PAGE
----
* Photo credit: Washington Post

Cross-posted on BlogHer

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10 thoughts on “A midwife’s labor of love

  1. Amazing story. I’d never heard of her and I *live* in DC. I can tell you that the birthing options for women in DC have been dwindling over the years – first Columbia Hospital for Women closed, then a couple midwife practices at hospitals (insurance costs) and finally a freestanding Maternity Center in Bethesda (close in suburb). So it’s heartening to hear of Lubic’s work.

  2. I agree with Stacy…it’s about time that a midwife get some positive media action!!! I could most likely write a book with just all my personal reasons I chose a midwife…and encourage everyone else to do so. Another book I happened to come across in the library is “Born in the USA” it’s written by a doctor and he exposes truly how disgusting the OB’s and their practice are in the US! If you have time…it would be an interesting read.

  3. I can’t tell you how happy I am that we switched to a homebirth midwife in the middle of my pregnancy… it saddens me that technically my midwife wasn’t “legal” considering she taught me more in just the last two months than i’d ever learned even tho I’d had 3 pregnancies before!

    Honestly my hubby and I feel that having our homebirth was one of the best decisions and experiences we’ve ever made.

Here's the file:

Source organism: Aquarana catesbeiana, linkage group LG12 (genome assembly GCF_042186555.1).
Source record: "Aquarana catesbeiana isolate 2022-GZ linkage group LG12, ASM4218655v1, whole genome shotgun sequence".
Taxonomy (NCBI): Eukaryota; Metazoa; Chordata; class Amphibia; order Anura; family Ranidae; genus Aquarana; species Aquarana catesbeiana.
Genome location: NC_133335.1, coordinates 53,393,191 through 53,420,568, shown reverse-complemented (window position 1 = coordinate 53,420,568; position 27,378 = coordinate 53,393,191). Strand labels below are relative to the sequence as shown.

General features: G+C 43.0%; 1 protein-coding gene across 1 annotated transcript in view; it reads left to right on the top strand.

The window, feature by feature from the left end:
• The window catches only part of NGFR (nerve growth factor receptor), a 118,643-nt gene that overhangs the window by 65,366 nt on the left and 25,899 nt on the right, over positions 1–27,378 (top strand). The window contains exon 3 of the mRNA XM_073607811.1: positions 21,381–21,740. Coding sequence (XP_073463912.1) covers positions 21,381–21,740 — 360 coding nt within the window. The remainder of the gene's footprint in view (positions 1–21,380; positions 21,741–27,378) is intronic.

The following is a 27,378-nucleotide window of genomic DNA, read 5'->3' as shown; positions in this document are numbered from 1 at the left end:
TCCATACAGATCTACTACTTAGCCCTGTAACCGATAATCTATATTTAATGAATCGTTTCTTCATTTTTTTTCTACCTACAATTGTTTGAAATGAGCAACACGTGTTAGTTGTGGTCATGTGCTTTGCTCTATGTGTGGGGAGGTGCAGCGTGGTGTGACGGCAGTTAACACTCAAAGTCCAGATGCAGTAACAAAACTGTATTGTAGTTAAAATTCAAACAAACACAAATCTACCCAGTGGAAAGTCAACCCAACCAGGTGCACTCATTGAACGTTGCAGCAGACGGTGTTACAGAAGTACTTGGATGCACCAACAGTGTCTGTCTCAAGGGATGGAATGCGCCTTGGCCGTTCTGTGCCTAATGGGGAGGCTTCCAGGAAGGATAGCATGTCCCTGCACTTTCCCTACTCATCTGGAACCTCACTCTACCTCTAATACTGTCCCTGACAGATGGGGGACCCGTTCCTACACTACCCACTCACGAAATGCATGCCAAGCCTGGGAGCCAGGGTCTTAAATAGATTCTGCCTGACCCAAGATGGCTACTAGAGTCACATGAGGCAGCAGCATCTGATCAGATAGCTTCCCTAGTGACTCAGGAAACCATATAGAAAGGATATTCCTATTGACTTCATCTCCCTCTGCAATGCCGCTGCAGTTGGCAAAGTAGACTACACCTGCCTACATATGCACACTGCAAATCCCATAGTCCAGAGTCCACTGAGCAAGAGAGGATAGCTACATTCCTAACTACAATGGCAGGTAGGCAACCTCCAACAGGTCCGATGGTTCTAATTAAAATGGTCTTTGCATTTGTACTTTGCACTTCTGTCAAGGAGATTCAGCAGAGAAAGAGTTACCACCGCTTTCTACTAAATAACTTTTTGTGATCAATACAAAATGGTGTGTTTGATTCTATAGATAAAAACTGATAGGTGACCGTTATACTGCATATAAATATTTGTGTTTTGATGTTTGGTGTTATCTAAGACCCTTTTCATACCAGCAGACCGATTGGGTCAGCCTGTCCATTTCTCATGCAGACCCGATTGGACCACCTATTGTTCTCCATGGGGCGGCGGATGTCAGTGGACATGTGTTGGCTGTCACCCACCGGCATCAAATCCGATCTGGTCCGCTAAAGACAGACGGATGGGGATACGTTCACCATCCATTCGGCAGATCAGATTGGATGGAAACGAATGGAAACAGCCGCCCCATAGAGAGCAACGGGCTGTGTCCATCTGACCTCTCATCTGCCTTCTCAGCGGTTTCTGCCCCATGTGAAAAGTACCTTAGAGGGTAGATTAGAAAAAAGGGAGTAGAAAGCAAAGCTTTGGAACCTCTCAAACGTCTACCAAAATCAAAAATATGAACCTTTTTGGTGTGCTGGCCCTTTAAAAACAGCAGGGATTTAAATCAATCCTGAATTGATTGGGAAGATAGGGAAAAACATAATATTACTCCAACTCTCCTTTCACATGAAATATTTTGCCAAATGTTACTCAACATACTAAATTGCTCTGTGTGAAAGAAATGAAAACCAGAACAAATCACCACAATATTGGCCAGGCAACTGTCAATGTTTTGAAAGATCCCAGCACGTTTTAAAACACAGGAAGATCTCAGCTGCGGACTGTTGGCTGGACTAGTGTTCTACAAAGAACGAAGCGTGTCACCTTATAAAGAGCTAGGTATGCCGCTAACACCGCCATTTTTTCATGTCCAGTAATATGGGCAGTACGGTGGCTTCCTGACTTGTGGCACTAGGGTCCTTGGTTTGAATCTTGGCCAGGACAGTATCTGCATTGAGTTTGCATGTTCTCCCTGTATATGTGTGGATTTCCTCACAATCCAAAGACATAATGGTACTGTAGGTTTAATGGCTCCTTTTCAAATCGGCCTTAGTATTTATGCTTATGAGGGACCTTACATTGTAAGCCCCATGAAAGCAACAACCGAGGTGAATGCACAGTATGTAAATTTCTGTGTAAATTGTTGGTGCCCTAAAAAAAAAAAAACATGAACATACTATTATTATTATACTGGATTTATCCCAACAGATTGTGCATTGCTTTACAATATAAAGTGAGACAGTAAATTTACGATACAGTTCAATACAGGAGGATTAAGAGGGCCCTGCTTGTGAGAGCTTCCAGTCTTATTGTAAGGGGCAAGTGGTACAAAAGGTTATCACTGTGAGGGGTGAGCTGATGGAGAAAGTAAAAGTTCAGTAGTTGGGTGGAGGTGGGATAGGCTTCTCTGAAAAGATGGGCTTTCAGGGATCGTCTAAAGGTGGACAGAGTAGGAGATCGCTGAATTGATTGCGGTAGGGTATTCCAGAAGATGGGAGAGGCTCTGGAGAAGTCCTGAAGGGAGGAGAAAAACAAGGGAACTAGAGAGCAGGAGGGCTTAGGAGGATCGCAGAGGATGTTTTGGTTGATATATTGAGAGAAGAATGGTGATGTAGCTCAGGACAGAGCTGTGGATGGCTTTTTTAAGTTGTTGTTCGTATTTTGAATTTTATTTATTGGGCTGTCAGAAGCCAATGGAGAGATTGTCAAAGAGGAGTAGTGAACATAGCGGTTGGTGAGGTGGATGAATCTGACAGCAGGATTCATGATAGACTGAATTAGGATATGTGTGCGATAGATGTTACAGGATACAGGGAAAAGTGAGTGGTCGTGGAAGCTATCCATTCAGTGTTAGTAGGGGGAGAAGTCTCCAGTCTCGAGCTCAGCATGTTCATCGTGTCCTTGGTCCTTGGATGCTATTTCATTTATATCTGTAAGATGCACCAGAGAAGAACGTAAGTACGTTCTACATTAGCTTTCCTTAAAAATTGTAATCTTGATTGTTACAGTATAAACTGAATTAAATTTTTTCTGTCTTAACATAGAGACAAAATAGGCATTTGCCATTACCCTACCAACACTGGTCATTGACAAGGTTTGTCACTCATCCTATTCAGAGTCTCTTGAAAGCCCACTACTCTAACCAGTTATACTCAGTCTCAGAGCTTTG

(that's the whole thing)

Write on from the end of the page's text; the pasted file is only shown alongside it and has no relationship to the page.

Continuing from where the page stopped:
Steph

  4. what a great post! i will definitely check out more of the story through the link.

    a midwife delivered our first baby last fall, and we wouldn’t trade her for any doctor!

  5. How wonderful! I love to hear stories about women like this.

    On a side note…I read Pushed, and I found it to be a fascinating read. I think many women would benefit from reading it.

  6. I’ve been lurking your blog for some time and have to say I’m THRILLED that more women will be able to receive care from a midwife and birthing center. I was fortunate enough to have my son in a midwife-run bc last summer, and I can’t rave enough about the experience! Great, informative post!!!

  7. What an inspriring woman! I had my son at a birth center, and I love my midwife there :)..she is a pioneer here in N. California. When my son was born almost 7 years ago, we were still “strange”. Thankfully, BC’s are becoming more mainstream….lucky mamas :).

  8. Midwives don’t usually lose babies in childbirth because THEY DON’T ACCEPT HIGH RISK PREGNANCYS! NOT because they are more qualified than doctors. What a horrible misconception.

  9. Anonymous, almost every single woman I know had a completely textbook,uneventful pregnancy, yet almost all of them ended up with an “emergency” C-section once they got to the hospital. The truth is, women and babies are having horrible outcomes in the hospital because of medical responses based on fear of litigation, not good science.

    Anywho, thank you Amy for bringing this woman’s work to my attention. I was recently reading that when it comes to infant mortality in America, in some cities, black babies would have a better outcome if they were born in so-called third world countries. So yes, if you’re black and poor and live in Milwaukee, you may as well be giving birth in Sri Lanka. I’m glad that someone is working to make these odds better.